Candy & Cream

  •  Childs uses a homemade ice bath to cool syrup for making maple candy with items around the house.

  •  Maple candy can be made at home with just utensils and pots and pans laying around the kitchen.

  •  Maple expert Steve Childs stirs maple syrup in just a saucepan, turning it into candy.

Make maple candy with just kitchen utensils

No need for expensive equipment


ALBION, Pa.—You can make small batches maple candy without the expensive equipment, but you'll proably work up a sweat.

Steve Childs, the Maple Hall of Famer and former director of the Cornell Maple Program offered a fun class on making maple candy without any equipment, with just pots and pans and utensils laying around the kitchen (although you still have to buy the candy molds). 

Childs was a featured speaker at the Lake Erie Maple Expo in Albion, Pa. last month.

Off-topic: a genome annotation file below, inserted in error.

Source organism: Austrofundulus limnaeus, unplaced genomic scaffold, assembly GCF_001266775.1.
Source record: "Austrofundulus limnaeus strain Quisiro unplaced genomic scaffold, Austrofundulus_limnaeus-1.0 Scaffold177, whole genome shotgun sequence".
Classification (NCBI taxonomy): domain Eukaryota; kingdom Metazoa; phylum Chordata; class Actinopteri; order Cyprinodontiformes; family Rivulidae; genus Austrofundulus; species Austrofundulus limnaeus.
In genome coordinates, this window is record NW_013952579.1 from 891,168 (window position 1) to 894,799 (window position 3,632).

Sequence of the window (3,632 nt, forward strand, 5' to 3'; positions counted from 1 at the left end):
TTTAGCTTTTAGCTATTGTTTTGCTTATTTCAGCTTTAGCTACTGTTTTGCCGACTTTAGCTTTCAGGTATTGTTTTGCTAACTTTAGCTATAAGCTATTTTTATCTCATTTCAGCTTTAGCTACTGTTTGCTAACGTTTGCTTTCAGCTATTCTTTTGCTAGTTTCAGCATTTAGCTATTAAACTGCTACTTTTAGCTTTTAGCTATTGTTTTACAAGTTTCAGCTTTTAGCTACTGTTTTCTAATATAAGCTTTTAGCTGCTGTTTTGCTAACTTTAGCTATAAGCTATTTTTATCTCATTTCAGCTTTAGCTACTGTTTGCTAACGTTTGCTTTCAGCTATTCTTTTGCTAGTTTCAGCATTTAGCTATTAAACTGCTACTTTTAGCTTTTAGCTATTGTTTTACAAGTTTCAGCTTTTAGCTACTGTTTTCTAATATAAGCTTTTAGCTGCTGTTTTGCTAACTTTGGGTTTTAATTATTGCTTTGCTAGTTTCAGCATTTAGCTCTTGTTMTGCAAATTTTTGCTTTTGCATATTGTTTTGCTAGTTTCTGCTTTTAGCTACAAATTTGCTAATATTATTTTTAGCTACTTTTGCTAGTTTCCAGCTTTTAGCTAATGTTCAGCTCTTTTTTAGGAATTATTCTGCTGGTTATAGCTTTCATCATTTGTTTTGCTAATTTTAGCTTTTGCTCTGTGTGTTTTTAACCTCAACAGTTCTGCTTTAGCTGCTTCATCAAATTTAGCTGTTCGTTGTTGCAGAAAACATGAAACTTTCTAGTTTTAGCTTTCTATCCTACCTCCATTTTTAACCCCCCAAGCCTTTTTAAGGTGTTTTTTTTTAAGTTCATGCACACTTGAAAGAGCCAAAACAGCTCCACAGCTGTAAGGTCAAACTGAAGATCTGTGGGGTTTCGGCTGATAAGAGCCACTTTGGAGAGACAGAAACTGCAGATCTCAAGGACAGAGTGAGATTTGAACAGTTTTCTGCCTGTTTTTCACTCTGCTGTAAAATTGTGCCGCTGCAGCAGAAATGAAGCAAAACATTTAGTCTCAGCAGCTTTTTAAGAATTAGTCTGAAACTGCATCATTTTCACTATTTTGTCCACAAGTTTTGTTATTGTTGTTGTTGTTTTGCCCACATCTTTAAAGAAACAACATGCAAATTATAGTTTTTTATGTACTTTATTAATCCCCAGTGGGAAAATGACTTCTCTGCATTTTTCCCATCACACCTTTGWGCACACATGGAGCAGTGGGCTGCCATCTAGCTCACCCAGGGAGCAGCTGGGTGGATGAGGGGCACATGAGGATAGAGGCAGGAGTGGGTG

Childs heated syrup to 32 degrees above the boiling point of water (242 degrees Farenheight) and then stirred it by hand with a wooden spoon for about five minutes, working up quite a sweat.

There are variations in graininess in the candy depending on how much you let the syrup cool, he said.

Childs like to use an ice bath to cool syrup. He puts ice in a bigger stainless bowl and he sets the hot syrup in the smaller bowl in it.

Cooling syrup before pouring it in the molds makes for smoother candy. 

If you start stirring at 230 to 235 degrees, it will but fairly grainy candy, usually.

If you start stirring at 178 to 175 degrees (after putting it in an ice bath) it will be much less grainy.

It helps to “seed” the stirred syrup with maple cream that has already been made.

“Seeding makes it turn quicker and cuts down on stirring time,” Childs said.